While touring the exhibit "Hot Pot: A Taste of Contemporary Chinese Art" at the Brattleboro Museum & Art Center in Vermont, I had the unexpected pleasure of meeting Chinese artist Cai Xi, who was showing her installation, "The Pink Slip Project / Our Meal Table," to some friends. Using text, paper, fabric, slippers, garments, wind sculpture, and audio-video collage, Xi has turned the difficult experience of job loss, specifically of receiving a dreaded pink slip, into an art installation and community-based project.
Xi told me that when she first moved to the U.S., any mention of "pink slips" sounded like "pink slippers" to her. "How cute," she thought. "It's like a fairy tale." Only later did she discover the true meaning, but by then, the association was lodged in her mind. This account from her website articulates what she told me in person that Sunday at the museum:
"Pink slippers...also relate to two aspects of Chinese customs: ‘Being given small shoes to wear’ refers, in Chinese, to being treated badly by the boss. On the other hand, ‘Hanging up shoes on the wall’ auspiciously protects the dwelling [bi xie 壁鞋 ‘wall-shoe’ refers to bi xie 避邪 ‘warding off evil’]. Slippers are offered to guests as a sign of Chinese hospitality. To take care of the feet in traditional Chinese custom is to take care of the health of the entire body. Furthermore, the traditional foot-binding of Chinese women was a contradictory emblem of social status, not only a symbol of affluence but also, implicitly, the oppression of women."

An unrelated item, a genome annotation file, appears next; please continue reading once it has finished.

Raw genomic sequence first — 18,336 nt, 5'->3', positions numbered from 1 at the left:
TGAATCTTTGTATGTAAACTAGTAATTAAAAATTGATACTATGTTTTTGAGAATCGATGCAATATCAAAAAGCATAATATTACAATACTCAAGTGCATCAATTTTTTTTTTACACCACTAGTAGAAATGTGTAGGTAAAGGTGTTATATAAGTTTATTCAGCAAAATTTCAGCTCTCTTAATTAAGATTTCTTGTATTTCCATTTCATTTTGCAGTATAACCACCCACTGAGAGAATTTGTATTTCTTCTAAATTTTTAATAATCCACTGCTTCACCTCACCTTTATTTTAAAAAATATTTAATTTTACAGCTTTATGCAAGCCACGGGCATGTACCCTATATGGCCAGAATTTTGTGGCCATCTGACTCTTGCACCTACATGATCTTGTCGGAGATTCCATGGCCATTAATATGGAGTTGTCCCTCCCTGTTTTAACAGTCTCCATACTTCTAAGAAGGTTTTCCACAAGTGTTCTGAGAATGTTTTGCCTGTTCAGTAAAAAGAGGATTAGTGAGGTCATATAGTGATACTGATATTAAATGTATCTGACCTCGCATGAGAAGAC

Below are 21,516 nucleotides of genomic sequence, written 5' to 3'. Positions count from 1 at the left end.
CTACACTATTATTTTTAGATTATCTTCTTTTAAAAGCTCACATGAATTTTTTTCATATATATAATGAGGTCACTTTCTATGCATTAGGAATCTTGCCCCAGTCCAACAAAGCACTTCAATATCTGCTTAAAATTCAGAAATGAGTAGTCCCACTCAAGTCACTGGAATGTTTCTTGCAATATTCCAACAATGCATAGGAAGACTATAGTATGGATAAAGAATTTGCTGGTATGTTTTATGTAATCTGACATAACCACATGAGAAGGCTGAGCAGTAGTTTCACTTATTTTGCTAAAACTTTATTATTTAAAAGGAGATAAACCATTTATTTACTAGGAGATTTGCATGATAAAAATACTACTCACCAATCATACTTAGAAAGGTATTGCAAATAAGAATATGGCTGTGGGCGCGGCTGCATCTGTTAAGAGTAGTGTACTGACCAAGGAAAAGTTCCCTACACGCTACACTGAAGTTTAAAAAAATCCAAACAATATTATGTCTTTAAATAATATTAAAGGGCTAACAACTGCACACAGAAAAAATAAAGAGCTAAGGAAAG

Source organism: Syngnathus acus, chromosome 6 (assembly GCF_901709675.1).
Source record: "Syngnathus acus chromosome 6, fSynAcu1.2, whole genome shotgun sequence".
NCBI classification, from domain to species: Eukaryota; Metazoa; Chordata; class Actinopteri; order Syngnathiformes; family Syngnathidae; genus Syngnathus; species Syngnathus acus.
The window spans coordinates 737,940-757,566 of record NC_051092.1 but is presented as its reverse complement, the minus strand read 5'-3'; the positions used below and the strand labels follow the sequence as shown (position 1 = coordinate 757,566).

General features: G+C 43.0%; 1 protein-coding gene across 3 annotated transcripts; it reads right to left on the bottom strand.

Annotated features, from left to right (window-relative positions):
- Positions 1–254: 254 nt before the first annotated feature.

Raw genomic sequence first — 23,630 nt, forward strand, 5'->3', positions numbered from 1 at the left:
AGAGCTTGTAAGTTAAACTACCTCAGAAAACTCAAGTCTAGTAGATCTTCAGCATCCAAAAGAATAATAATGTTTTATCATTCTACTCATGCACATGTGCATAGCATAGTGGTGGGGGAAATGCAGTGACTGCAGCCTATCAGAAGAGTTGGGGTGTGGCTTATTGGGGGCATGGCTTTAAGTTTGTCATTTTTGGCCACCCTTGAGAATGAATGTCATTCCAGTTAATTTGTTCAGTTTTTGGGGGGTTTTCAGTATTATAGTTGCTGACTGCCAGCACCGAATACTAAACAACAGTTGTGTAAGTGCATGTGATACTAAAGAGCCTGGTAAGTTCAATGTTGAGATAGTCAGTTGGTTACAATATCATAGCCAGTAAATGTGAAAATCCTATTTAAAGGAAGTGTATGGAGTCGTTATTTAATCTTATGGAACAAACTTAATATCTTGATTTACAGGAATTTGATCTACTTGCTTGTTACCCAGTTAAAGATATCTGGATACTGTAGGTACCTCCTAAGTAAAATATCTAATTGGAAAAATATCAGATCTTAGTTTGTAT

An important component to the Pink Slip Project is Our Meal Table, "an ongoing confidential gathering over a meal for participants to share personal troubles about their workplace."
"As an immigrant coming to settle in a foreign country, there was the feeling being a social outsider," says Xi. "This feeling was ongoing until the experience of being rejected through the ‘pink slip’ communications. Paradoxically, the rejection was the catalyst for at last becoming recognized as a part of the society. There was never so much attention during previous work years as this past year of ‘pink slip’ experiences. It was as if being invisible for years, and now, becoming visible through the rejection process."
My favorite part of Xi's installation was the outdoor "wind sculpture," which the artist created out of delicate slips sewed from bright pink fabric. The simplicity of the pink slips blowing in the wind were the most effective visually and also beautiful to watch. This video is a glimpse of the outdoor component of the "Pink Slip Project," on view at the Brattleboro Museum & Art Center through June 23, 2013.
You can see photos of Xi's entire installation and read my full review of "Hot Pot: A Taste of Contemporary Chinese Art" at the arts & culture website Gwarlingo: gwarlingo.com/?p=14999.
To learn more about Cai Xi's "Pink Slip Project" and "Our Meal Table," visit her tumblr page: pinkslipproject.tumblr.com/.
For additional information about the Brattleboro Museum & Art Center, please check out the museum's website: brattleboromuseum.org/.